M&R Hotel Management shares STR’s optimism. Our hotels are mostly in the midscale and upper-midscale industry segments. These segments are among the most popular with consumers, especially value-conscious business travelers and families attracted to the complimentary Wi-Fi, breakfast and shuttle service many of our hotels offer.

M&R benefits from operating hotels in the thriving New York market, which has seen record demand from leisure and business travelers, both domestic and international. The city had a record 54.3 million visitors last year of which 11.4 were international, according to NYC & Co., the city’s tourism development arm. This year, the number of visitors is expected to hit 55 million.

Granted, the lodging industry is notorious for being cyclical, and the 2008-2009 downturn was one of the most severe many industry veterans had seen. But all signs suggest we’re back – or close to back – to pre-recession performance levels and that we only at at midcycle, which means we have a good chance of having three to five more good years ahead.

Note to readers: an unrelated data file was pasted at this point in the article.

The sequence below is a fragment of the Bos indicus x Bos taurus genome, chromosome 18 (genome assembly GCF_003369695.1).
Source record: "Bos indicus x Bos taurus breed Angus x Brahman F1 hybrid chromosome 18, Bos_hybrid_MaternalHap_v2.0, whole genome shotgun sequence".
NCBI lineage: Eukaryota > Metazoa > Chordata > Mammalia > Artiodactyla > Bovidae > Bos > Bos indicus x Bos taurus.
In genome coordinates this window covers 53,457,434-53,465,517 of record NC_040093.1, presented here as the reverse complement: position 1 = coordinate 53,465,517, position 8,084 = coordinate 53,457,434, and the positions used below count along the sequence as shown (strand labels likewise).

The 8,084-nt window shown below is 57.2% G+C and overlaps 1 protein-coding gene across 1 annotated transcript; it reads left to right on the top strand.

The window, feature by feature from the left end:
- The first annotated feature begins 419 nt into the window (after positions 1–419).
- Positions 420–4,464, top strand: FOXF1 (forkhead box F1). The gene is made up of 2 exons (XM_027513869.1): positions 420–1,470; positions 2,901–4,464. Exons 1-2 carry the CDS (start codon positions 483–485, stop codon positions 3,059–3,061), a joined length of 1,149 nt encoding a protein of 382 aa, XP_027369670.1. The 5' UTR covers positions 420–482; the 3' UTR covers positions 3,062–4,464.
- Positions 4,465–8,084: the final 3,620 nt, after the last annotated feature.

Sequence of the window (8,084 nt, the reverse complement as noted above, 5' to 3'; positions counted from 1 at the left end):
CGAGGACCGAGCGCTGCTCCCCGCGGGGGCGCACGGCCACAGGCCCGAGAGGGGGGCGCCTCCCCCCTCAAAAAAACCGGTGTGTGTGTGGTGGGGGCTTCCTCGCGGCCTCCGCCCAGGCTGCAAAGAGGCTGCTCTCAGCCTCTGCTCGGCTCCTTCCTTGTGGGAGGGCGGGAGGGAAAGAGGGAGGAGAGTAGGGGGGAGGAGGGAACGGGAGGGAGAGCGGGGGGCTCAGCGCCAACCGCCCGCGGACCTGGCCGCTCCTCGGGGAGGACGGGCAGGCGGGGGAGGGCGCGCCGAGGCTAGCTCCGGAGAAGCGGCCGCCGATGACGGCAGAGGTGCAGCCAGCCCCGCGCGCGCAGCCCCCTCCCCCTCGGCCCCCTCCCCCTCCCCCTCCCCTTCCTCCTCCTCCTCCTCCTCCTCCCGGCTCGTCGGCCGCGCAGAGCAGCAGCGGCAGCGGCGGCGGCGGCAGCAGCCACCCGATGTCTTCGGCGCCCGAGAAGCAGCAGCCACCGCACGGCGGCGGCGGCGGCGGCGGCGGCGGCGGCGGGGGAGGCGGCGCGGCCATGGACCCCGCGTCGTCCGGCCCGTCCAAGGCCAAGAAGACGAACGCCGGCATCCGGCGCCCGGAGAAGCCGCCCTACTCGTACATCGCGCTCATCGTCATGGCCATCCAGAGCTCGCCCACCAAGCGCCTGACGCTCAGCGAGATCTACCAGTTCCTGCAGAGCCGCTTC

2014 Bodes Well for the Continued Growth of the Lodging Industry

U.S. hospitality industry projections point to 2014 being another successful year with substantial gains in revenue and profitability. PKF Hospitality Research estimates that a key industry performance metric known as revenue per available room, or RevPAR, will increase by 6.6 percent this year and 7.5 percent in 2015. Profits, meanwhile, are expected to grow by 12.8 percent and 14.5 percent, respectively, during the next two years.

For M&R Hotel Management’s portfolio with its concentration of hotels in New York, these positive forecasts bode well. Reviewing the national data, PKF considers urban and airport hotels to be the only two industry groupings that have fully returned to their pre-recession peak levels.